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I am currently studying on Bayesian models, and still new to probability theory.

I learned that Gaussian Mixture Model is used to represent the distribution of given population as a weighted sum of Gaussian distribution.

What I am curious about is, if the probability density function $f(x)$ is given, can we approximate the function as the sum of the infinite series of gaussians? In other words, are there are ways of finding infinite series of $\alpha$ $\mu$ $\sigma$ for any given pdf $f(x)$ which satisfies:

$$ f(x) = \sum_{i=0}^\infty \alpha_i g_x(\mu_i,\sigma_i) $$ where $$ g_x(\mu,\sigma) = \frac{1}{\sqrt{2\pi} \sigma}\exp[-\frac{1}{2}(\frac{x-\mu}{\sigma})^2] $$ and $$ \sum_{i=0}^\infty \alpha_i = 1 $$

If cannot, I am also curious if there is any way of approximating probability density function as such way. I was thinking of Taylor approximation or Fourier approximation, but they are not the series of probability density function, which should have nonnegative value for every domain and the integral over all values of the random variable must equal one.

Sorry if my question is not good enough. This is my first time using StackExchange.

Edit: I have found that GMM can be act as an universal approximator for distribution on weak topology, but I am still curious if there is any universal approximator for distribution in stronger manner. In other words, is there any pdf $\phi_\theta(x)$ which for any given pdf $f(x)$, there exists infinite series of $\alpha$ $\theta$ which satisfies: $$ f(x) = \sum_{i=0}^\infty \alpha_i \phi_{\theta_i}(x) $$ where $$ \sum_{i=0}^\infty \alpha_i = 1 $$

Edit2:

I should add the condition that $f(x)>0$ for all $x$

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    $\begingroup$ Welcome to Cross Validated. I answered a very similar question here and provide a few references. Hope that helps $\endgroup$
    – deemel
    Jul 14 at 6:04
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    $\begingroup$ @esh3390 This post states that it converges in distribution, but not e.g. in a "stronger" sense of total variation. $\endgroup$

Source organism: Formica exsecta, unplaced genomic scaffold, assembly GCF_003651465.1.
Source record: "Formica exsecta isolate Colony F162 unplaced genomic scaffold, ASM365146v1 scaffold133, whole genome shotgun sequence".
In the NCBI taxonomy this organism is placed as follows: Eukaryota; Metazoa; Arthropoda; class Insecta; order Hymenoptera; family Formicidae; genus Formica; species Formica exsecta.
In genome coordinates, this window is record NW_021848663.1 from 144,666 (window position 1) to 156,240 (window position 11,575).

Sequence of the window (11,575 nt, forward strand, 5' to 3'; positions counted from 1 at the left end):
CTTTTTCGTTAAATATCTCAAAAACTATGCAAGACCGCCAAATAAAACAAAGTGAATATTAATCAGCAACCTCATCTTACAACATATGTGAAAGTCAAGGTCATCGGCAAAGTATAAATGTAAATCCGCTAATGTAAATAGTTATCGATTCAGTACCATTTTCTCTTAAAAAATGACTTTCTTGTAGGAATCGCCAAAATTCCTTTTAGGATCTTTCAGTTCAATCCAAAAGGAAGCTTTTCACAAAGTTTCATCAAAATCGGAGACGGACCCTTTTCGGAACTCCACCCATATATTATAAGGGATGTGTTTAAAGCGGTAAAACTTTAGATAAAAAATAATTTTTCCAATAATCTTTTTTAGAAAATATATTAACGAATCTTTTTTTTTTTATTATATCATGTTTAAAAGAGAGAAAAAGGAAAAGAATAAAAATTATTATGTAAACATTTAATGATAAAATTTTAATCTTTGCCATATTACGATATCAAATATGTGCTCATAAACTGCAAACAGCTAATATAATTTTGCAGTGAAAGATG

– frank
    Jul 15 at 9:09
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    $\begingroup$ @frank thank you for the comment! $\endgroup$
    – esh3390
    Jul 15 at 11:15
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    $\begingroup$ There is a simple reason why your stronger condition cannot hold: any gaussian pdf satisfies $g_x(\mu_i,\sigma_i)>0$ for every x, yet it could be the case that $f(x)=0$ for some x. Thus you may want to require that $f(x)>0$ for all x. $\endgroup$
    – Mike Hawk
    Jul 15 at 15:36
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    $\begingroup$ You can construct just about any density as limit of mixtures of Gaussians provided you allow for negative coefficients. However, as I learned long ago to my chagrin (I tried to use mixtures of Gaussians to approximate electronic wave functions in atoms), Gaussians are so smooth and flat near their peaks that it is essentially hopeless to attempt to approximate any density (or any function at all) that has a cusp or discontinuity. You need too many terms. $\endgroup$
    – whuber
    Jul 16 at 17:07

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